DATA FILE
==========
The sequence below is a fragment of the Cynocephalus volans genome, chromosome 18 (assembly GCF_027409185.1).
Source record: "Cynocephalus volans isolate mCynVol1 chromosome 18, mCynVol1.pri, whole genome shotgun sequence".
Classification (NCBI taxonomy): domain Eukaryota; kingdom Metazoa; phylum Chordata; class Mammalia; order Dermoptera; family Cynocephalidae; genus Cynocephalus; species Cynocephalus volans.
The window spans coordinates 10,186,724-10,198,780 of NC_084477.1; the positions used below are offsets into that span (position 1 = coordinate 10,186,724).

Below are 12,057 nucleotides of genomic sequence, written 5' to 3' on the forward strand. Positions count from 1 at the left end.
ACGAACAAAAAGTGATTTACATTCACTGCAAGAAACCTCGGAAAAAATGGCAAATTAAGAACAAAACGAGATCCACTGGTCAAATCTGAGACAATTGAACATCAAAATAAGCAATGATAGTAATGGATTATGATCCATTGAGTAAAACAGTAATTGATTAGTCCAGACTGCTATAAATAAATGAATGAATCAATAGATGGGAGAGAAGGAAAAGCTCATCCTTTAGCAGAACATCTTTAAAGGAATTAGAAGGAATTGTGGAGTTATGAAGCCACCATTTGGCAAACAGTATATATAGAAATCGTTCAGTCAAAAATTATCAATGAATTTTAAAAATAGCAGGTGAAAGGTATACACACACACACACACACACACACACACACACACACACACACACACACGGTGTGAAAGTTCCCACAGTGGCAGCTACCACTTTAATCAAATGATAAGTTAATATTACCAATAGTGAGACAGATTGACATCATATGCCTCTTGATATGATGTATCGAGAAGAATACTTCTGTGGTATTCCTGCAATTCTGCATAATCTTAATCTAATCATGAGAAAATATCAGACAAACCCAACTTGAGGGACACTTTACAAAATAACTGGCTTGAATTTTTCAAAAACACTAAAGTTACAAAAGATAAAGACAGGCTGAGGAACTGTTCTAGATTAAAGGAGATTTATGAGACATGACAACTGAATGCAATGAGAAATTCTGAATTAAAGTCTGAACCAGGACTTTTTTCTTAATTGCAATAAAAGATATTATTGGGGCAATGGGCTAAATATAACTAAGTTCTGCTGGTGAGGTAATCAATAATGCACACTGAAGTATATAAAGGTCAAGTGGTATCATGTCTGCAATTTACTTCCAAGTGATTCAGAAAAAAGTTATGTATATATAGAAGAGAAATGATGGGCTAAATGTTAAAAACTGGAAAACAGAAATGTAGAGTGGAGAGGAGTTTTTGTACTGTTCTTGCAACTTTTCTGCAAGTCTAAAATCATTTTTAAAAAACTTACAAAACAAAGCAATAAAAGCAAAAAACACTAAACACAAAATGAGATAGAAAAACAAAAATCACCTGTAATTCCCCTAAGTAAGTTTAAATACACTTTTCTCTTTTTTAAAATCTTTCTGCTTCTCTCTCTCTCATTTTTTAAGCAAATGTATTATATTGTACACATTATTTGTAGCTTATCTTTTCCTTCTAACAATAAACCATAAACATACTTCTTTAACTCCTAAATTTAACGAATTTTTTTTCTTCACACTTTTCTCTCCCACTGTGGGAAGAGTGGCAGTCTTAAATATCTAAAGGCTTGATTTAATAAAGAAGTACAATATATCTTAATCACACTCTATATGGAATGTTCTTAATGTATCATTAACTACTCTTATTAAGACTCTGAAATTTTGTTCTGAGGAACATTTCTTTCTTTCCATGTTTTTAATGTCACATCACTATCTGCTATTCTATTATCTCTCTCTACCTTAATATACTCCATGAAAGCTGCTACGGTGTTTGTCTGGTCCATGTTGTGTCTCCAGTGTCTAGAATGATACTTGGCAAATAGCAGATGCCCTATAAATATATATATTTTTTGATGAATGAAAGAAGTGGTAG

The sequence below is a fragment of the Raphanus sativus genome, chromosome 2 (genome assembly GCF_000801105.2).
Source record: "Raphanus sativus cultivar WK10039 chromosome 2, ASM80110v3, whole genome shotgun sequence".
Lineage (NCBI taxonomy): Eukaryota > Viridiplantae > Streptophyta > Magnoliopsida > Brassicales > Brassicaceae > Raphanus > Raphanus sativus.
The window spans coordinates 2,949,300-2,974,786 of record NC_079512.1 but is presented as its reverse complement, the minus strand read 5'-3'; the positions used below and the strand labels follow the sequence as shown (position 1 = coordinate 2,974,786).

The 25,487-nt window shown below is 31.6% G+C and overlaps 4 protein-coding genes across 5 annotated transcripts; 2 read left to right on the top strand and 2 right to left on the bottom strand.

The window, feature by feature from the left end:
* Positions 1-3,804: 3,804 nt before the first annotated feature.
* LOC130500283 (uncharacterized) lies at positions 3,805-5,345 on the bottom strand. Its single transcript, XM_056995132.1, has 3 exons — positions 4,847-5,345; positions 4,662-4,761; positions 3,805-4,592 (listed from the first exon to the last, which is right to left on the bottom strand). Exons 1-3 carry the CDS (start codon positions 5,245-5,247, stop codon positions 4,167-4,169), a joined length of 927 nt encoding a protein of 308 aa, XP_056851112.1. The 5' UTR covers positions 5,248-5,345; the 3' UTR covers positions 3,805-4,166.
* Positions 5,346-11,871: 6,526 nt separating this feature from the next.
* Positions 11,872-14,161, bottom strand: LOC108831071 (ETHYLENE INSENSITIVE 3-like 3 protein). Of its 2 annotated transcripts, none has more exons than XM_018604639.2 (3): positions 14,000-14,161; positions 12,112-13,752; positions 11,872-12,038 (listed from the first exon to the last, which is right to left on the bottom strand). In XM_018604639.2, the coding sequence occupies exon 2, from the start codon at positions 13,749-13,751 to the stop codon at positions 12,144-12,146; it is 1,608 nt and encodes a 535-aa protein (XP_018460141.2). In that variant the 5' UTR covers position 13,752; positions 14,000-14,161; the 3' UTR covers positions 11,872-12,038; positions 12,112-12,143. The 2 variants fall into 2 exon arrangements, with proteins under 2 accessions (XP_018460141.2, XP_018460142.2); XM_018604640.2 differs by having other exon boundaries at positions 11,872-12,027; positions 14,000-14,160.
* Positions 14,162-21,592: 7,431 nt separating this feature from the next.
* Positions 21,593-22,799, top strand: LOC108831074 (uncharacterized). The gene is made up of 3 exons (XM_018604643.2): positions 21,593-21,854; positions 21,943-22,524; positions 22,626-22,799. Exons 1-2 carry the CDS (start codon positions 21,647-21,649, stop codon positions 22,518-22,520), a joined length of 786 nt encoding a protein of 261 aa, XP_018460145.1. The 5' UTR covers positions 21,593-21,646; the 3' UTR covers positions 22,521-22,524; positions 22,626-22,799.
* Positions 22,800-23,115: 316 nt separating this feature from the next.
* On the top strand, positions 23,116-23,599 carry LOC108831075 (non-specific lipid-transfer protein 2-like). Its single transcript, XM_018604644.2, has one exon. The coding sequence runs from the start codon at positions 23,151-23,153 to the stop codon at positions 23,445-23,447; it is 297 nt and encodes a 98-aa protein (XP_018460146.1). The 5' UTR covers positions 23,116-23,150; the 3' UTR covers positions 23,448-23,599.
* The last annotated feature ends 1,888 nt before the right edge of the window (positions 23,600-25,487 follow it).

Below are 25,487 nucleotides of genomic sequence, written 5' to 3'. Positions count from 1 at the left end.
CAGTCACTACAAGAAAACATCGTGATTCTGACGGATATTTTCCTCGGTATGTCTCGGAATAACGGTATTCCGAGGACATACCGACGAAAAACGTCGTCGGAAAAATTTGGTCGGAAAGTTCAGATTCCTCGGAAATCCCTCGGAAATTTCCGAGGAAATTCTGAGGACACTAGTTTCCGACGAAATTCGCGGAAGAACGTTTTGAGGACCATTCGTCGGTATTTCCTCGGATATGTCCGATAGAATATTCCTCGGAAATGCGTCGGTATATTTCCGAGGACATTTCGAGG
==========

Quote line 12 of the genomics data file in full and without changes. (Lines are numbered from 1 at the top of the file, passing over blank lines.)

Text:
The window, feature by feature from the left end: